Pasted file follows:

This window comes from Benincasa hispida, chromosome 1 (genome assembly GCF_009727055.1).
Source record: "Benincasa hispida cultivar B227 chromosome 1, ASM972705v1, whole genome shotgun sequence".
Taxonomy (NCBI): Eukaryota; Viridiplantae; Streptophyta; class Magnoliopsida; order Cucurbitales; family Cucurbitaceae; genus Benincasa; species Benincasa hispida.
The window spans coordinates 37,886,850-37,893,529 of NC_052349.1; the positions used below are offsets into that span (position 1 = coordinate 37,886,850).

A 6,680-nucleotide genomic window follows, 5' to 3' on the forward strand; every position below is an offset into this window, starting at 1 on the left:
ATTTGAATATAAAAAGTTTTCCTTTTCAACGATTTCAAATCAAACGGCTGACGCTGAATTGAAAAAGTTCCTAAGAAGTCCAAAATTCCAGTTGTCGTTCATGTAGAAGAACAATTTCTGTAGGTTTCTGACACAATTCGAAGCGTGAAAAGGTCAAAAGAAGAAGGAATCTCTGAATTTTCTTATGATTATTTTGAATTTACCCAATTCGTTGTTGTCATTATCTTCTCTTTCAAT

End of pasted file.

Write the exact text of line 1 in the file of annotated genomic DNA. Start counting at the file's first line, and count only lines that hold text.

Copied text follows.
This window comes from Benincasa hispida, chromosome 1 (genome assembly GCF_009727055.1).